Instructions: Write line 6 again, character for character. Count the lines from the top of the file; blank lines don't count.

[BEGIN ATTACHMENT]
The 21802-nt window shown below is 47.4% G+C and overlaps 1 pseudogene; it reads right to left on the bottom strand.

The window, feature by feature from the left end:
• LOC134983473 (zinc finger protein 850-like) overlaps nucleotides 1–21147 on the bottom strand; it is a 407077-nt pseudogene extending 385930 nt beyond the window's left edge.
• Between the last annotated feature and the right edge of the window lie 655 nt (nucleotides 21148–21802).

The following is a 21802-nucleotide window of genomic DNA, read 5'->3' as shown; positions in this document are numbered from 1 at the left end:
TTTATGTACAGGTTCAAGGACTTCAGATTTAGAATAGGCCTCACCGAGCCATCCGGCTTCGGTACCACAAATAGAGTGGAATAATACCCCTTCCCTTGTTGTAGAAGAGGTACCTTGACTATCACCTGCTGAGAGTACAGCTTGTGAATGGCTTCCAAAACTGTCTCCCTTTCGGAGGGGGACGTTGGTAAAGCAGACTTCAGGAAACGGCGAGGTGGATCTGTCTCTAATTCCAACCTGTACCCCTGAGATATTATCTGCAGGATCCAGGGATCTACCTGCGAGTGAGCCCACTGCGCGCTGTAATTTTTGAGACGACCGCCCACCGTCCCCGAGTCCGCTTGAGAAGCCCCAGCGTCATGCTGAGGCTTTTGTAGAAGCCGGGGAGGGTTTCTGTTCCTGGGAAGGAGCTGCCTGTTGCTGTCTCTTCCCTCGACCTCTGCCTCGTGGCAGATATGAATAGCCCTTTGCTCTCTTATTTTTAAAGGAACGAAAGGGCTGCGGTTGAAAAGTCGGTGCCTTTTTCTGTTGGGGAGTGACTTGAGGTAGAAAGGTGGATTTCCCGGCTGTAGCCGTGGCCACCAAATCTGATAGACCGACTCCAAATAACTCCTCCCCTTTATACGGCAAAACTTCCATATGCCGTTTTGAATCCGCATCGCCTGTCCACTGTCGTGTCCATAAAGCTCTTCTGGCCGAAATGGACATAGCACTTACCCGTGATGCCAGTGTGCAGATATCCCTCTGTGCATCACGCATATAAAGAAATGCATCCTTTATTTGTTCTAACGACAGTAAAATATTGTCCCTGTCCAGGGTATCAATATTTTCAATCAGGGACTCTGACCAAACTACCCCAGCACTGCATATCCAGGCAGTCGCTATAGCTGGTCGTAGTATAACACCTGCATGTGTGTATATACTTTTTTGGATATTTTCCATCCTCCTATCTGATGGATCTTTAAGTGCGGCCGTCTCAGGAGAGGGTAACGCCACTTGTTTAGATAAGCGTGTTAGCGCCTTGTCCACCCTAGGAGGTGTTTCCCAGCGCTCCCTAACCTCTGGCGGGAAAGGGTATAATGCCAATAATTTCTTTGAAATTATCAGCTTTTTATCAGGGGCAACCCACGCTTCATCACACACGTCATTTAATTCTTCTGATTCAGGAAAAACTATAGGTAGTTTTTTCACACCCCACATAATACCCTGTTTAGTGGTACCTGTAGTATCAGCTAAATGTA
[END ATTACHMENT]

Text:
TTTATGTACAGGTTCAAGGACTTCAGATTTAGAATAGGCCTCACCGAGCCATCCGGCTTCGGTACCACAAATAGAGTGGAATAATACCCCTTCCCTTGTTGTAGAAGAGGTACCTTGACTATCACCTGCTGAGAGTACAGCTTGTGAATGGCTTCCAAAACTGTCTCCCTTTCGGAGGGGGACGTTGGTAAAGCAGACTTCAGGAAACGGCGAGGTGGATCTGTCTCTAATTCCAACCTGTACCCCTGAGATATTATCTGCAGGATCCAGGGATCTACCTGCGAGTGAGCCCACTGCGCGCTGTAATTTTTGAGACGACCGCCCACCGTCCCCGAGTCCGCTTGAGAAGCCCCAGCGTCATGCTGAGGCTTTTGTAGAAGCCGGGGAGGGTTTCTGTTCCTGGGAAGGAGCTGCCTGTTGCTGTCTCTTCCCTCGACCTCTGCCTCGTGGCAGATATGAATAGCCCTTTGCTCTCTTATTTTTAAAGGAACGAAAGGGCTGCGGTTGAAAAGTCGGTGCCTTTTTCTGTTGGGGAGTGACTTGAGGTAGAAAGGTGGATTTCCCGGCTGTAGCCGTGGCCACCAAATCTGATAGACCGACTCCAAATAACTCCTCCCCTTTATACGGCAAAACTTCCATATGCCGTTTTGAATCCGCATCGCCTGTCCACTGTCGTGTCCATAAAGCTCTTCTGGCCGAAATGGACATAGCACTTACCCGTGATGCCAGTGTGCAGATATCCCTCTGTGCATCACGCATATAAAGAAATGCATCCTTTATTTGTTCTAACGACAGTAAAATATTGTCCCTGTCCAGGGTATCAATATTTTCAATCAGGGACTCTGACCAAACTACCCCAGCACTGCATATCCAGGCAGTCGCTATAGCTGGTCGTAGTATAACACCTGCATGTGTGTATATACTTTTTTGGATATTTTCCATCCTCCTATCTGATGGATCTTTAAGTGCGGCCGTCTCAGGAGAGGGTAACGCCACTTGTTTAGATAAGCGTGTTAGCGCCTTGTCCACCCTAGGAGGTGTTTCCCAGCGCTCCCTAACCTCTGGCGGGAAAGGGTATAATGCCAATAATTTCTTTGAAATTATCAGCTTTTTATCAGGGGCAACCCACGCTTCATCACACACGTCATTTAATTCTTCTGATTCAGGAAAAACTATAGGTAGTTTTTTCACACCCCACATAATACCCTGTTTAGTGGTACCTGTAGTATCAGCTAAATGTA